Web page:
Brought to you in partnership with the Richard Paul Richman Center for Business, Law, and Public Policy, a joint venture of Columbia Business School and Columbia Law School. The Richman Center fosters dialogue and debate on emerging policy questions where business and markets intersect with the law.

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April 16, 2014 · 8:54 am

“Affirmative Action on Campus Does More Harm Than Good”

That was the proposition being debated on the Intelligence Squared podcast.

Moderated by ABC News’ John Donvan, the debate featured Gail Heriot (University of San Diego) and Richard Sander (UCLA School of Law) who argued for the motion; and Randall Kennedy (Harvard Law School) and Theodore Shaw (Columbia Law School), who argued against the motion.

Here is description of the debate:

Affirmative action, when used as a factor in college admissions, is meant to foster diversity and provide equal opportunities in education for underrepresented minorities. But is it achieving its stated goals and helping the population it was created to support? Its critics point to students struggling to keep up in schools mismatched to their abilities and to the fact that the policy can be manipulated to benefit affluent and middle class students who already possess many educational advantages. Is it time to overhaul or abolish affirmative action?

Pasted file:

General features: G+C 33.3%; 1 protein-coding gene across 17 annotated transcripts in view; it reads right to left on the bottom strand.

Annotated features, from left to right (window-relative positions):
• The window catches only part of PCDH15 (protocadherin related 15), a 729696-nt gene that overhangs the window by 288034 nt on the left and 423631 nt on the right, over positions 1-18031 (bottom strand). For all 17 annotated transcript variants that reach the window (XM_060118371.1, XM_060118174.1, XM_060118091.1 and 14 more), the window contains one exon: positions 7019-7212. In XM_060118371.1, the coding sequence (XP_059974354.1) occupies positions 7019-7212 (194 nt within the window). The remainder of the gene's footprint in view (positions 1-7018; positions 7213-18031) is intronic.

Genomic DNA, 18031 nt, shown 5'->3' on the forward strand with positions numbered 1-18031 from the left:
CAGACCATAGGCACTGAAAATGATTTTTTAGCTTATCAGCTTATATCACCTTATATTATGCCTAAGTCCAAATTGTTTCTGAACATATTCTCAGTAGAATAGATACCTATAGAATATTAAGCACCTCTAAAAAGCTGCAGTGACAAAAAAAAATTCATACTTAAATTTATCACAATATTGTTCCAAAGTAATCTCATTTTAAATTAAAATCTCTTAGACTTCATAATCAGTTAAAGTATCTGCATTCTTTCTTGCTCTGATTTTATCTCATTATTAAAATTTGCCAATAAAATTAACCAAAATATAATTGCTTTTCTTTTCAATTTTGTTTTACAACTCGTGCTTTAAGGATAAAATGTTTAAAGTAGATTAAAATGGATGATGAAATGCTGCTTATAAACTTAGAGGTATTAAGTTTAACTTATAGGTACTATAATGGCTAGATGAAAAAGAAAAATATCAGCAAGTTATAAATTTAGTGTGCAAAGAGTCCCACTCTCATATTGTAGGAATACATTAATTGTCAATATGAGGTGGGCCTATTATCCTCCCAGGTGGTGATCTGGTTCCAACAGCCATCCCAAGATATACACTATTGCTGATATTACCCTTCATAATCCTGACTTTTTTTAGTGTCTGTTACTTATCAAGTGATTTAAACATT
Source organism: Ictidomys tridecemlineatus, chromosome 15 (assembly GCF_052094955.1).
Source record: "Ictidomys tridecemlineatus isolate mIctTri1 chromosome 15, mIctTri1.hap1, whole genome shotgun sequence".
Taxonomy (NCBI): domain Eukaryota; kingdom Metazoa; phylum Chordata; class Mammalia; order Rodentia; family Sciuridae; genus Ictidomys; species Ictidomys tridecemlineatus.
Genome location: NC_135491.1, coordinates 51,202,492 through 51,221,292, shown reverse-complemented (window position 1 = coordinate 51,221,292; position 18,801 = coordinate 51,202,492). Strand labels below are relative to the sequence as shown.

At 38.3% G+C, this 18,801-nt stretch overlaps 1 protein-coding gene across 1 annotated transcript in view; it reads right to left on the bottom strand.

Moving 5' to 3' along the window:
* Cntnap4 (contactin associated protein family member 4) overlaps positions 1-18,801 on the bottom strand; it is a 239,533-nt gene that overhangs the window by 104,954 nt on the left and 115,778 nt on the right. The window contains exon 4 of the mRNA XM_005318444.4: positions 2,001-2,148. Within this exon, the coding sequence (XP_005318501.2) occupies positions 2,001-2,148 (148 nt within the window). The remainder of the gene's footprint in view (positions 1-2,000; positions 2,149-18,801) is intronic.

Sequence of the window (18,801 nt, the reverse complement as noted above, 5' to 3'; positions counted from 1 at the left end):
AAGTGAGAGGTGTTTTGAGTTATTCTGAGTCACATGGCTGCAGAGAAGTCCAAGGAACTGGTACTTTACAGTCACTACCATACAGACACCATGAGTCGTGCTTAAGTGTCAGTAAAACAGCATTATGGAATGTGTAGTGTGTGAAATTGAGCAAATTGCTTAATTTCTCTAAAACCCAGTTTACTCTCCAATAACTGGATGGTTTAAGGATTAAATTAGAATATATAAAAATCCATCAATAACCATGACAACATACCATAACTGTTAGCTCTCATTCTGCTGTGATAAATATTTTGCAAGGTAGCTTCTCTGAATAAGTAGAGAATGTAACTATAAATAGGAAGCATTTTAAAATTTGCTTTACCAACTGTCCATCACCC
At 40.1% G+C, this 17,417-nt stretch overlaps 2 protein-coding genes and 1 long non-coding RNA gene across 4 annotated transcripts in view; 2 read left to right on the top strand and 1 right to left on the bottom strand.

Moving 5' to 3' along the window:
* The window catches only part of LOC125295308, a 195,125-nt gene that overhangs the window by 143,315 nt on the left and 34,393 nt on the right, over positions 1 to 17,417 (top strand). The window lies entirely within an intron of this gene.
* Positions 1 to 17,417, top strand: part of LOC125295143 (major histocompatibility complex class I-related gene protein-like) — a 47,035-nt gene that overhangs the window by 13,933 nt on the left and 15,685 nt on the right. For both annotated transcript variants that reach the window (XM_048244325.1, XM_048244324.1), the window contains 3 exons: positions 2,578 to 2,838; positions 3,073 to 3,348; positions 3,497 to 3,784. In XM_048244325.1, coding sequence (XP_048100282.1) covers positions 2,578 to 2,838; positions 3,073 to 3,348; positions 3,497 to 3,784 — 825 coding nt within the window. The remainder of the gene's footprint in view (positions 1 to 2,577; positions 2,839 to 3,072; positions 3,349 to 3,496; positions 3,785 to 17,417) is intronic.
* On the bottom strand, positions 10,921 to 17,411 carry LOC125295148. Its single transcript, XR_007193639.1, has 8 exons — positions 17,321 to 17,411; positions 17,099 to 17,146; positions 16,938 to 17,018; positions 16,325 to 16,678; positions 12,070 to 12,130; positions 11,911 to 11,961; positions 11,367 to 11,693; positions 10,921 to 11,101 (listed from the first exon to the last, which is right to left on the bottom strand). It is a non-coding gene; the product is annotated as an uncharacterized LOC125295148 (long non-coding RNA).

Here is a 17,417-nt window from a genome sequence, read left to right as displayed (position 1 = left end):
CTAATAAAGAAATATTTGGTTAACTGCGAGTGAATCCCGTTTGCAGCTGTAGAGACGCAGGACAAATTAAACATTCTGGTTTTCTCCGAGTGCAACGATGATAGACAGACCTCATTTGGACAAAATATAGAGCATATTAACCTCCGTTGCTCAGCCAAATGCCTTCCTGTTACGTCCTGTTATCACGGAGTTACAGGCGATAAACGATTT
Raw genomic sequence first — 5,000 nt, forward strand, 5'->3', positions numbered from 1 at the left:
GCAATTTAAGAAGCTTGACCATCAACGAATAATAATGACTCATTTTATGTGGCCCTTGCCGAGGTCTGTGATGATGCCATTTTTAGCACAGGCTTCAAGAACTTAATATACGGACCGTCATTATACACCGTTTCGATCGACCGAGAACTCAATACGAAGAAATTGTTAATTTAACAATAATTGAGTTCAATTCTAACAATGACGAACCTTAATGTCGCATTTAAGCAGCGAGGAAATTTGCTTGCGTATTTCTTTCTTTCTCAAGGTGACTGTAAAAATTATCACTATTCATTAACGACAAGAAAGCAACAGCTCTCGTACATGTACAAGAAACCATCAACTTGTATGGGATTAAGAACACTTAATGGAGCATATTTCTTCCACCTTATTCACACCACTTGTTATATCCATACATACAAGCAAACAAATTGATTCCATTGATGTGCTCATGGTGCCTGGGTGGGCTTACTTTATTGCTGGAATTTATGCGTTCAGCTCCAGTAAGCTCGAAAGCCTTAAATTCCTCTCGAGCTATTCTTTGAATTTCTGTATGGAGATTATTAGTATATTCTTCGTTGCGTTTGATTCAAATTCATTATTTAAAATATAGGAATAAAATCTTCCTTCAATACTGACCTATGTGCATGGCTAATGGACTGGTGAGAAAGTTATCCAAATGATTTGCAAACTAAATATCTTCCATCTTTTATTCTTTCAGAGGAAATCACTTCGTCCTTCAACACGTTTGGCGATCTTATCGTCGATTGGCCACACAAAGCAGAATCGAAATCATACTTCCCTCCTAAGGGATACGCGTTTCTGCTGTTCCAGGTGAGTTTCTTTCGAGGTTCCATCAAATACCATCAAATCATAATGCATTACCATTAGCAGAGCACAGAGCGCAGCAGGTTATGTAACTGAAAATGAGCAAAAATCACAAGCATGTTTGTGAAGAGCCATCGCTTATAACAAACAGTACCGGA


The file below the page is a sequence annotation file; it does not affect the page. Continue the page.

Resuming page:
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April 2, 2014 · 8:04 pm

Reflections on Nelson Mandela and New York’s Core Curriculum

On the most recent episode of WCNY’s The Ivory Tower, CNY’s finest academics discussed the death of Nelson Mandela as well as New York State’s Core Curriculum public education standards. 

Hosted by David Rubin (Dean of the Newhouse School of Public Communications at Syracuse University, this edition of The Ivory Tower featured a powerhouse panel including: Lisa Dolak (Syracuse University College of Law), Bob Greene (Cazenovia College), Tara Ross (Onondaga County Community College), and Kristi Andersen (Maxwell School of Syracuse University).

Here is a description of the program:

The panelists first offer some reflections on the passing of Nelson Mandela. Then they examine the controversial Core Curriculum in New York State that is meant to improve the quality of K-12 education. It has roiled parents and teachers considerably and forced the State Education Commissioner to defend it in public forums around the state.

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December 11, 2013 · 9:56 am